Friday, August 5, 2011
A few weeks ago we were gifted with a few pounds of the freshest tuna you can get your hands on. It’s not every day that someone gives me a hunk of fish they caught themselves (for free!) so as you can imagine I was a little bit pumped. I had a few days to figure out what to do with it (tuna has to “bleed out” so that it doesn’t taste metallic and/or fishy). I was planning on tuna tartare, because it’s so delicious. I found an Asian style recipe of Ina Garten’s that looked great. I picked up some sesame oil and wasabi powder and headed home on Saturday afternoon to prepare it. We were heading to our friends, Trish and Steve’s to grill out for the evening and when I had told her of our unexpected seafood bounty she was all “BRING THE TUNA.”
Except I was… scared. I’ve never prepared or served people raw fish before. I inspected and sniffed at the fish like a crazy person. I paced back and forth and glanced at the recipe over and over, convinced that I would miss some crucial step that would definitely kill us and our friends, or at the very least confine us to the bathroom for the remainder of the weekend.
I called Paul to ask his opinion and he echoed my hesitation. We both agreed that while we would have no problem eating tuna tartare if someone else brought it to the party; we just weren’t comfortable being the raw fish purveyors in charge of everyone’s gastrointestinal well being. In short: we wimped out. We are wimps. Big time.
I decided on a much safer option: slicing the fish into thick steaks and marinating them. Though we would, to honor the fish as it should be prepared, merely be searing the tuna on the outside and leaving it rare in the middle, just the act of cooking the outside made me feel considerably less scared about it. Also, since I wasn’t grilling, it would be Steve’s fault if everyone was poisoned and their life ruined, right? I believe they call this “passing the buck.”
With the buck successfully passed I relaxed. The resulting tuna steaks were dynamite I’m quite sure they were so good because they were expertly grilled by our gracious host, but most everybody gave credit to me for the marinade, so I took that buck right back and basked in the compliments. I’m totally good at that. This marinade is ideal on tuna steaks but would also be great on portobello mushrooms, chicken, shrimp or steak.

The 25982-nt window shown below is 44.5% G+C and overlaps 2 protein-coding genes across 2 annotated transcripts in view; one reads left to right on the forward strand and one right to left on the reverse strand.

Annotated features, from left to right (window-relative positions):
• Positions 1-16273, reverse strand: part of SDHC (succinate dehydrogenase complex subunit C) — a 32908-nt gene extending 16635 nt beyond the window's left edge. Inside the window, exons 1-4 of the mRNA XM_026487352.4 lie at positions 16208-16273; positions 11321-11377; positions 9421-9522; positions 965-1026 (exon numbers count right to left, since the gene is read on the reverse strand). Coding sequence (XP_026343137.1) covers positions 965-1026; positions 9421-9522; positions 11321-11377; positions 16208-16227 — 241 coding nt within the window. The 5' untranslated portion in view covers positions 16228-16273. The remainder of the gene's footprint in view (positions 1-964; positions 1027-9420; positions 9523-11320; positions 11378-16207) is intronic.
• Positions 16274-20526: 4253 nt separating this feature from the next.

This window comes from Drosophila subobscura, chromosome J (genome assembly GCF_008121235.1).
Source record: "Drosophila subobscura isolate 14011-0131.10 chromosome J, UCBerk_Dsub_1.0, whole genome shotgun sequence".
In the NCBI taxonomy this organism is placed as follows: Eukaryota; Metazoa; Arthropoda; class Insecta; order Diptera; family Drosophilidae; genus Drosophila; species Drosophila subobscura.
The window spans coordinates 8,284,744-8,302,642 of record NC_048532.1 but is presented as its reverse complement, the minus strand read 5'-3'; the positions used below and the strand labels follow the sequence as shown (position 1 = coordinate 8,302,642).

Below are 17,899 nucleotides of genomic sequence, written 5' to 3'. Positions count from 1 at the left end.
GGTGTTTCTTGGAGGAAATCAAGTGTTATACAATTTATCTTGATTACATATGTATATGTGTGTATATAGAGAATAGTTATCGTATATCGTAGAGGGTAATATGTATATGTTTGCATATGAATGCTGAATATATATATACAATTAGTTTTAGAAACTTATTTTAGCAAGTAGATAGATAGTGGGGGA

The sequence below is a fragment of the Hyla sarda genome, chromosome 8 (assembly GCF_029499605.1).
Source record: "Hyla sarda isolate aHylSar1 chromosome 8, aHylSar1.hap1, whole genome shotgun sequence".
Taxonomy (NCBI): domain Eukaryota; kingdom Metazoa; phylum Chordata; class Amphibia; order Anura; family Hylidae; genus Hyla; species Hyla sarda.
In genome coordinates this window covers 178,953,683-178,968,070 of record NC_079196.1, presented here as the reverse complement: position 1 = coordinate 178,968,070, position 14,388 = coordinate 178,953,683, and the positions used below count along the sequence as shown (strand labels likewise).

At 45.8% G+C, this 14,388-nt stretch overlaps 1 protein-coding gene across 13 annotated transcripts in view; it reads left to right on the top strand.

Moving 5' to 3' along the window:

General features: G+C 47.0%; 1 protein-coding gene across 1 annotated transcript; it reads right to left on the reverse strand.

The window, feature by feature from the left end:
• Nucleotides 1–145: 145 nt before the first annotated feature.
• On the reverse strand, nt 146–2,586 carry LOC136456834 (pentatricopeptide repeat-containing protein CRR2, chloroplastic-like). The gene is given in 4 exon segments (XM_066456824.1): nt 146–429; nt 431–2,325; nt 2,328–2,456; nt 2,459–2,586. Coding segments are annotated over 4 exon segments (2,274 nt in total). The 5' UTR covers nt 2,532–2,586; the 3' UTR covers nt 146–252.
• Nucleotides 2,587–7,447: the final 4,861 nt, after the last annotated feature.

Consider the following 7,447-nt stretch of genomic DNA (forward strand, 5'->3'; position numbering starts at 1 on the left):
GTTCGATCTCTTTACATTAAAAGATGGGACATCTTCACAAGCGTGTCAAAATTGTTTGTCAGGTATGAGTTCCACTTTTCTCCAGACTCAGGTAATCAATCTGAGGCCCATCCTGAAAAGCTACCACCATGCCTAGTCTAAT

WASABI SOY MARINADE
Juice and zest from 1 lime
Toasted sesame oil
3-4 garlic cloves, smashed and peeled
1-2 tsp. ground ginger (use fresh grated if you have it)
½-1 tsp wasabi powder
4-6 scallions, minced
I sliced the tuna into somewhat equal sized steaks and placed them in a Ziploc, to which I added all of the above listed things. You’re going to want about twice as much soy sauce as you have sesame and olive oil, but essentially, all you want to do is make enough liquid to cover your steaks. The soy sauce, olive oil and lime juice will make up the bulk of your liquid, with just a small drizzle of toasted sesame. The garlic, ginger, scallions and wasabi will infuse the liquid and it really is all just delicious. Soy sauce is my marinade secret weapon. If you’re watching your sodium, there are plenty of lower sodium choices out there that you can use.
Due to the fact I made a last minute recipe change up, I had 4 super ripe avocados that needed to be used as well. Instead of making my usual guacamole recipe, I decided to stick with the Japanese “flavor profiles”- as the top chefs say- and try and make an Asian style guacamole. We called it gucamori, so that it sounded kind of Japanese. It was no greater or less than regular guacamole. In my opinion, if you mash up some avocados, that business is gonna be good, so if you like scallions and sesame seeds, try the guacamori, we had no complaints. If that sounds wack to you, stick with the traditional cilantro and onions or try my favorite party guacamole.
4 ripe avocados
1 jalapeno seeded and finely minced
2 scallions, minced
Juice from one lime
1-2 tbs. soy sauce
½ tsp wasabi powder
Sriracha Thai chili sauce to taste
Toasted sesame seeds (optional)
Combine jalapeno, scallion, lime juice, soy sauce and wasabi in a bowl. Scoop avocados in, mash with fork to desired consistency. Salt, pepper and Sriracha (or hot sauce) to taste. Serve with homemade pita chips.
Old wives tale or awesome tip? I read recently that if you want to keep your guacamole from turning brown en route to your dinner party or wherever you may be traveling with guacamole (bat mitzvah, pajama party, aerobics class) keep one of the avocado pits in the bowl and cover tightly with plastic wrap (so that the plastic is actually squished onto the top of the guacamole, not simply stretched tight across the top of your bowl). Paul said he thought this sounded like an urban legend. But how many urban legends do you know about avocados? Alls I know is mine stayed pretty green. Not sure how this technique would pan out over the course of several hours, since I made mine right before we left the house, but, give it a try.